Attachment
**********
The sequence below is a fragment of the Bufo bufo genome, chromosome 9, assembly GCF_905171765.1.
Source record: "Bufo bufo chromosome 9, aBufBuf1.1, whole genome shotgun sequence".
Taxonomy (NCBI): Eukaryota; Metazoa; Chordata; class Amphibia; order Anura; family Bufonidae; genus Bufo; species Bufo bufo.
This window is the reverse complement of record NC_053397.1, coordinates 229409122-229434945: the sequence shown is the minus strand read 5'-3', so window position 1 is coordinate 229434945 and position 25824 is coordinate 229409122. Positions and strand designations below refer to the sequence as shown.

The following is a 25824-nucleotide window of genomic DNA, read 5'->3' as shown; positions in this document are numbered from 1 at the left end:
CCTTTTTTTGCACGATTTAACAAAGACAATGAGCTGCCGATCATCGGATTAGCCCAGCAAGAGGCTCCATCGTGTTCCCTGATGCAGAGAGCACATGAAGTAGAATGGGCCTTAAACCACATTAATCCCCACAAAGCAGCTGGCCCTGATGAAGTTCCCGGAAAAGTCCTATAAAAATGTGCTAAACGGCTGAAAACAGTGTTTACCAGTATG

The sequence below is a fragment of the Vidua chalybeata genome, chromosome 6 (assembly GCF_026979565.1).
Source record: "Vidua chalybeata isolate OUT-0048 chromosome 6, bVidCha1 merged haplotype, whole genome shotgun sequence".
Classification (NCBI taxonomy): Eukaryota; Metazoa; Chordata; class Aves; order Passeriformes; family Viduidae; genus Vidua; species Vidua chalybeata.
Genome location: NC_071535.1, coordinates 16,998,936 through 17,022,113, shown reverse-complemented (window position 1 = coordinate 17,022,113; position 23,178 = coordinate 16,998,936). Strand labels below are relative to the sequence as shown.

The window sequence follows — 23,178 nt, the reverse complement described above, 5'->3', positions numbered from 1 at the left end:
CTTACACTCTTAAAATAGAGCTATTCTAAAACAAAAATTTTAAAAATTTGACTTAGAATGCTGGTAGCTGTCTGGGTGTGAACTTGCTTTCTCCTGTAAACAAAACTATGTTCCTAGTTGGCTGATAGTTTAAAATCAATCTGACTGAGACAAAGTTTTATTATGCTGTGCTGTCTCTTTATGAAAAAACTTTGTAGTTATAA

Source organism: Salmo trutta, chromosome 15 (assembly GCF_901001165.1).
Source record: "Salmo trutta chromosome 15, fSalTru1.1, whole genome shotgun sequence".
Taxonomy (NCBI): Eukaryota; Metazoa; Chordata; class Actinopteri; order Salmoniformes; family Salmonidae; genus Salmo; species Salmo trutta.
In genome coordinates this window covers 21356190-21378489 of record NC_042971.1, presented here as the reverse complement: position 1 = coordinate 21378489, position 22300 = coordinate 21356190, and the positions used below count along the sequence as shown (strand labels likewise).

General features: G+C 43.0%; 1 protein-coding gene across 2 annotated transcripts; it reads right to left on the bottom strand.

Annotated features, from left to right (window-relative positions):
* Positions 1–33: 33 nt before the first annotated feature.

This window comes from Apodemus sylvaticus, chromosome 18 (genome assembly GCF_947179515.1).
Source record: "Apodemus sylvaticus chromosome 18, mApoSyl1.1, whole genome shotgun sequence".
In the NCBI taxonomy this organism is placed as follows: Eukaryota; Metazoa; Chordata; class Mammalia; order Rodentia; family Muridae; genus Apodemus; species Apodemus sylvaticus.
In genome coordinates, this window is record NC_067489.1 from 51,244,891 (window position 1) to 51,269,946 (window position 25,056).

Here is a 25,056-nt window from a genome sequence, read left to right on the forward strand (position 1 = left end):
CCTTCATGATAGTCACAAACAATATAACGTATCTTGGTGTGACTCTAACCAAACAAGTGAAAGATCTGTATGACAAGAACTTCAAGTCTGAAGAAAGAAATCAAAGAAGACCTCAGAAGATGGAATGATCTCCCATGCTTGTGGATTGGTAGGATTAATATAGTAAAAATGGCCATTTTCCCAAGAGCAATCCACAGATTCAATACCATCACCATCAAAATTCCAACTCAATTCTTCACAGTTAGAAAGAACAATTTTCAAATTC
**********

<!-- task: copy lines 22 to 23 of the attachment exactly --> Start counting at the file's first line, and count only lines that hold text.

In the NCBI taxonomy this organism is placed as follows: Eukaryota; Metazoa; Chordata; class Mammalia; order Rodentia; family Muridae; genus Apodemus; species Apodemus sylvaticus.
In genome coordinates, this window is record NC_067489.1 from 51,244,891 (window position 1) to 51,269,946 (window position 25,056).